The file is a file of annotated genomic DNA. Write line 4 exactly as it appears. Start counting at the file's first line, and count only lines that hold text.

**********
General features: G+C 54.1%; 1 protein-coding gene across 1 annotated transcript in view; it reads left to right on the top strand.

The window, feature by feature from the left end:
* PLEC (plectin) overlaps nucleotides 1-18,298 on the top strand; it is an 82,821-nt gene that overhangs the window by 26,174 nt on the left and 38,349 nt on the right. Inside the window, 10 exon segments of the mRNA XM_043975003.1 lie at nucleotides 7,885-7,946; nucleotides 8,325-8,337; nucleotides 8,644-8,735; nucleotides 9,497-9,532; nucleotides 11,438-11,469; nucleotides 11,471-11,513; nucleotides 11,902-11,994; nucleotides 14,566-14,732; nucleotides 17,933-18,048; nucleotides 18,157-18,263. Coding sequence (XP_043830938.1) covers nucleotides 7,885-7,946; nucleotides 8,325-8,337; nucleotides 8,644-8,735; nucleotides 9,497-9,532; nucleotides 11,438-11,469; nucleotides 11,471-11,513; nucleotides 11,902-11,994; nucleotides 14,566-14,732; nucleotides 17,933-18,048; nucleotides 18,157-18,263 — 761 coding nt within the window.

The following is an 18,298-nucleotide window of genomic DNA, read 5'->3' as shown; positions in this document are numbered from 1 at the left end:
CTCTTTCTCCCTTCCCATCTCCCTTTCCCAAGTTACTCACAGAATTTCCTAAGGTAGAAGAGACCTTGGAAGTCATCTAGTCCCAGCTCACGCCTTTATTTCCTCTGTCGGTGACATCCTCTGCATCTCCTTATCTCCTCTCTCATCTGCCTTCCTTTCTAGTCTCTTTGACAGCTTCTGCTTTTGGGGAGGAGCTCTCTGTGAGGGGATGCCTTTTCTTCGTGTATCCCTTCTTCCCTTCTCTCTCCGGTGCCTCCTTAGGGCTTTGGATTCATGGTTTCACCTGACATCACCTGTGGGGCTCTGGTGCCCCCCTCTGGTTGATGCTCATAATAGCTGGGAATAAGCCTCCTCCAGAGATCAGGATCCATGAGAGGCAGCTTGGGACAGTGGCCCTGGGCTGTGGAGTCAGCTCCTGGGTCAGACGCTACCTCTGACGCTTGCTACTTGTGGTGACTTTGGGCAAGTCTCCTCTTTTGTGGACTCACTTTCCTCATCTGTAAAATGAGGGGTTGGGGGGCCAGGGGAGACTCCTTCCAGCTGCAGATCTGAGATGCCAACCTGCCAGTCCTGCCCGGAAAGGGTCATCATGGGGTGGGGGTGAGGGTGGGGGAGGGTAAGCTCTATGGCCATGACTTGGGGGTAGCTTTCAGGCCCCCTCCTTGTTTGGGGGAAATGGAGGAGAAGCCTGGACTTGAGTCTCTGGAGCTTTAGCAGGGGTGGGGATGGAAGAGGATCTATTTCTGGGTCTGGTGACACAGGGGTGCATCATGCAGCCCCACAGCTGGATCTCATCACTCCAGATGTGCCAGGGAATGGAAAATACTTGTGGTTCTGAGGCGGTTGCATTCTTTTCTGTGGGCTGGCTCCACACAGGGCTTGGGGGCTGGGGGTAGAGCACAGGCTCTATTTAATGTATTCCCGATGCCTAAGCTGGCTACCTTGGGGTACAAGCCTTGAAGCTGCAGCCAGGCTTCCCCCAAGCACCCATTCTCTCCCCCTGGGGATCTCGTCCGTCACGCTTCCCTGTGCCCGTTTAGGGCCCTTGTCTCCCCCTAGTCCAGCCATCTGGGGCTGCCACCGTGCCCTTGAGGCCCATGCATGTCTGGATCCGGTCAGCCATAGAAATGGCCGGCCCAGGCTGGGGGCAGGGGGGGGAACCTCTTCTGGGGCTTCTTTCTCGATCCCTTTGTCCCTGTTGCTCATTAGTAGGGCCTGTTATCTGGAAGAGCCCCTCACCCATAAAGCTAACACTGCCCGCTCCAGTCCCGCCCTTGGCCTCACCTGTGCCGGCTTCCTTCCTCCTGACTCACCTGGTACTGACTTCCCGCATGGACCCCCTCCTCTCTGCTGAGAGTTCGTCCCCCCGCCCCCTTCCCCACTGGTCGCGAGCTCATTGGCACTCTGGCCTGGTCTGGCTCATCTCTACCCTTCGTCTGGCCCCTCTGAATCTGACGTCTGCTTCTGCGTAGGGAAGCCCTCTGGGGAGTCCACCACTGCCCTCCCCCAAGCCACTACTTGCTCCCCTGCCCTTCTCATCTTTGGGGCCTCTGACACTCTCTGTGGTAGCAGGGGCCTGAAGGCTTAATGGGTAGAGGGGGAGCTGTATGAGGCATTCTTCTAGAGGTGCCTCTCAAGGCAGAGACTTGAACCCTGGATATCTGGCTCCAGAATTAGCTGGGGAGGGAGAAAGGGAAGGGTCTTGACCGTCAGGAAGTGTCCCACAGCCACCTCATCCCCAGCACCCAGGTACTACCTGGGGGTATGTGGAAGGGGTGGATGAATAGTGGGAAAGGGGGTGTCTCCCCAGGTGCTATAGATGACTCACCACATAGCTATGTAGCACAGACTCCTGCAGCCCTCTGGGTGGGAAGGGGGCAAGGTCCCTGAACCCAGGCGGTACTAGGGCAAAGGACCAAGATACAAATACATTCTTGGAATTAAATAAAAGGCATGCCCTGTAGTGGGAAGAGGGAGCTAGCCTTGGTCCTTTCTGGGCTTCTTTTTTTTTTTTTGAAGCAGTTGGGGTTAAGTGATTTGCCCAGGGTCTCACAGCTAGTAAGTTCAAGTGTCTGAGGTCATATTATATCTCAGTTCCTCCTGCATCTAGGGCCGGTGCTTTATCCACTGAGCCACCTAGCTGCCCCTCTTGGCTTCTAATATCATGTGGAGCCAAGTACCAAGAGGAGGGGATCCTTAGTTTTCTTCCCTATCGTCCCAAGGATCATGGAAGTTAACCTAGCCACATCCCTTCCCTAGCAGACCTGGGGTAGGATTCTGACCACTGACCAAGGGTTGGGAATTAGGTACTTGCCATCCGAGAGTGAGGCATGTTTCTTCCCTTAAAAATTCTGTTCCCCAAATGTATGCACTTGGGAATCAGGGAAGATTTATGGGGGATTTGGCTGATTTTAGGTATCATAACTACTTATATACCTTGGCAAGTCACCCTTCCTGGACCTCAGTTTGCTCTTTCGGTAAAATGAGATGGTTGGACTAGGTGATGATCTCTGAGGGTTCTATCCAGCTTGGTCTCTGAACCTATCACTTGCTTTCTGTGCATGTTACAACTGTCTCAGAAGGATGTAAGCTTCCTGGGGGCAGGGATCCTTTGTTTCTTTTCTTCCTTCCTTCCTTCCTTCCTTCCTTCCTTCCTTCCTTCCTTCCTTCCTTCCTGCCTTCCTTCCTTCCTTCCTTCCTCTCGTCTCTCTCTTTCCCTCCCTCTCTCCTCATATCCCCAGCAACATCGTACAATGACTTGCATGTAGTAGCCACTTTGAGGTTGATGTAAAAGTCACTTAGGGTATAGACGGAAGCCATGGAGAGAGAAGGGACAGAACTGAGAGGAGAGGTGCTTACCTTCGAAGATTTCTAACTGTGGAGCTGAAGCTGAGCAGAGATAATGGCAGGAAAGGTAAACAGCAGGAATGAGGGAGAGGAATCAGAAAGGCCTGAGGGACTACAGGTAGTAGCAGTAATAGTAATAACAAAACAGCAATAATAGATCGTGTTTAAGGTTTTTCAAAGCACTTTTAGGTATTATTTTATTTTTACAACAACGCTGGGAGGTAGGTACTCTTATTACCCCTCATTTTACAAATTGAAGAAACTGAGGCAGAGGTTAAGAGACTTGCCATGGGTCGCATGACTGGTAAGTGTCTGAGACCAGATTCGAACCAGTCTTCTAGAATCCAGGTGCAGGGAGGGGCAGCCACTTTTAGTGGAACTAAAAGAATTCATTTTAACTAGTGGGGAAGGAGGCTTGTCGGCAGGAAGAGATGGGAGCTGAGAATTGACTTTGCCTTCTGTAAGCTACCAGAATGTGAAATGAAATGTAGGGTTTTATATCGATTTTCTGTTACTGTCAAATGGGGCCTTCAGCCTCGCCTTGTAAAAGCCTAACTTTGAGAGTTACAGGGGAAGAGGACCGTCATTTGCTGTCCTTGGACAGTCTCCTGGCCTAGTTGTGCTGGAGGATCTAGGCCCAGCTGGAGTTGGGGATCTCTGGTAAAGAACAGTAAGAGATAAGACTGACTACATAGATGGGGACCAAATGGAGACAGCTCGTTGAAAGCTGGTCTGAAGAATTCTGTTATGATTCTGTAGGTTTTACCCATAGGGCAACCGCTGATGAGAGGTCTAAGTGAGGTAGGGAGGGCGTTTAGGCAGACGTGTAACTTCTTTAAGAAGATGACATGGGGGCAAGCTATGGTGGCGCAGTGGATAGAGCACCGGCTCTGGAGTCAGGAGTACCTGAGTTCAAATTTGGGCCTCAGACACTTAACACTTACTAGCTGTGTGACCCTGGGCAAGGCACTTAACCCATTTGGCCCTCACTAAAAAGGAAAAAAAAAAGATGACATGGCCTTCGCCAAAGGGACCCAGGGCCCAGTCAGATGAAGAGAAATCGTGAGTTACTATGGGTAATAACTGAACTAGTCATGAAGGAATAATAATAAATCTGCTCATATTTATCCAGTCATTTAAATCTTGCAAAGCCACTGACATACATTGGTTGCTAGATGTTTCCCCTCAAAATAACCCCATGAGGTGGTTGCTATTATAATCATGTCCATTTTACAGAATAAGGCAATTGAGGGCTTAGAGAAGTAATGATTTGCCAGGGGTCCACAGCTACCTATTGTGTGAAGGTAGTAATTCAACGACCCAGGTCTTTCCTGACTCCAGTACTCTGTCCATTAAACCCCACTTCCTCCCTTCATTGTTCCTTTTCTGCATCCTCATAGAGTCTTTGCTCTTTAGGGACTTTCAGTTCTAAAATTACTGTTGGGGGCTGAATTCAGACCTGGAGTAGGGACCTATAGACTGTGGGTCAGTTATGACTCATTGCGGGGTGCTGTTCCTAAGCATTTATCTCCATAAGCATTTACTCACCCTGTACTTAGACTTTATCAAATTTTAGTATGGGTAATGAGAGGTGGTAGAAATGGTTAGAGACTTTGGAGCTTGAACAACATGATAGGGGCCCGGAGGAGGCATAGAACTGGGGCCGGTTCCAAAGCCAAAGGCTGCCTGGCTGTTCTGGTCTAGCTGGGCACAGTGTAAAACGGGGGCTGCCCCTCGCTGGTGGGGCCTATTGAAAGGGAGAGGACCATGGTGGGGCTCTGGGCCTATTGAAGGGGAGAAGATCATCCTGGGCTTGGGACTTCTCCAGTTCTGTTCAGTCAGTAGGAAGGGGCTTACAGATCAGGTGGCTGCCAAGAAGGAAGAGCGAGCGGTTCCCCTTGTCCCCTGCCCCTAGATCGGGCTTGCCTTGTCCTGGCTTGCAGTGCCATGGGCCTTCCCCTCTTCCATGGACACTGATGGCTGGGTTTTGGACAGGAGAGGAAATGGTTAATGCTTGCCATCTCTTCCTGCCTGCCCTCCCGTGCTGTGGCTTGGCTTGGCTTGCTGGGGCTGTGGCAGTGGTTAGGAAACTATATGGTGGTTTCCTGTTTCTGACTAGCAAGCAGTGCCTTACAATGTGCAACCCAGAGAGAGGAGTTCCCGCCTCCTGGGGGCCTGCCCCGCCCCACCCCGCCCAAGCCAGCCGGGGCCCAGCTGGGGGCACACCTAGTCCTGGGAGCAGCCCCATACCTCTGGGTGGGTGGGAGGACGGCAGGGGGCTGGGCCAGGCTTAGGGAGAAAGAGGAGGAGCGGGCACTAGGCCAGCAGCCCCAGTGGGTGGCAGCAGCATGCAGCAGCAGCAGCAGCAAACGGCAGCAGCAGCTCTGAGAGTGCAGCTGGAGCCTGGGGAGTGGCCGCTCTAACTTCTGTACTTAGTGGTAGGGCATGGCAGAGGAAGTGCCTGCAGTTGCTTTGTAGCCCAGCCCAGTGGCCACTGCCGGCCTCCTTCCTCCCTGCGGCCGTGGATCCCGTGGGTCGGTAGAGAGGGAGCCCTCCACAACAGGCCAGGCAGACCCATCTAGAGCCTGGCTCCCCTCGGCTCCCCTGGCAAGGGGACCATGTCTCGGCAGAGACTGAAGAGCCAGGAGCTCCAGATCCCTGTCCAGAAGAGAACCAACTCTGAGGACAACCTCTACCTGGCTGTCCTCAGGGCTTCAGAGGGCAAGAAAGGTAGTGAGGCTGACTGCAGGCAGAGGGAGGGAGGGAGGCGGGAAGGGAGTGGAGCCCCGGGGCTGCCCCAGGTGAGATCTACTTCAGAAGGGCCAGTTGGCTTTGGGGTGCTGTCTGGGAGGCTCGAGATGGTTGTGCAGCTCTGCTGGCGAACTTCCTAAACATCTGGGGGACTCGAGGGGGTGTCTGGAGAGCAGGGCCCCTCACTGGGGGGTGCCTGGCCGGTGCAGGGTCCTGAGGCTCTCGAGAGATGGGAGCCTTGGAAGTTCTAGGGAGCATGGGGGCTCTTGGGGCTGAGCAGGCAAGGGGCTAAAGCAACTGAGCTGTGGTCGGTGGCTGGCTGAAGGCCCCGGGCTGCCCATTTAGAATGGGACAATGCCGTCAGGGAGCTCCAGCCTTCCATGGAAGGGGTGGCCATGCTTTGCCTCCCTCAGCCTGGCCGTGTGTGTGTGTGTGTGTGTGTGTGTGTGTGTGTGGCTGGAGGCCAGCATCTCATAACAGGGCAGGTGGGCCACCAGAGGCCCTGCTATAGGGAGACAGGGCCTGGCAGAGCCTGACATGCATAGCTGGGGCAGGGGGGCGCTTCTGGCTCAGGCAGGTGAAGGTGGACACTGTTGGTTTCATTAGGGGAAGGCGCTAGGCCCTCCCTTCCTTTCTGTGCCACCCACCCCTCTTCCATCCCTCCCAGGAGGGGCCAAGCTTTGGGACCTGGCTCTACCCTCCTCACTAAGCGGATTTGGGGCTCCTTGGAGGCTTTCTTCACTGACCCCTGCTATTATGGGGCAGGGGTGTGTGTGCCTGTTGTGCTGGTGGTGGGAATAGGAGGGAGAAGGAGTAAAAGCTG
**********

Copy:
The following is an 18,298-nucleotide window of genomic DNA, read 5'->3' as shown; positions in this document are numbered from 1 at the left end: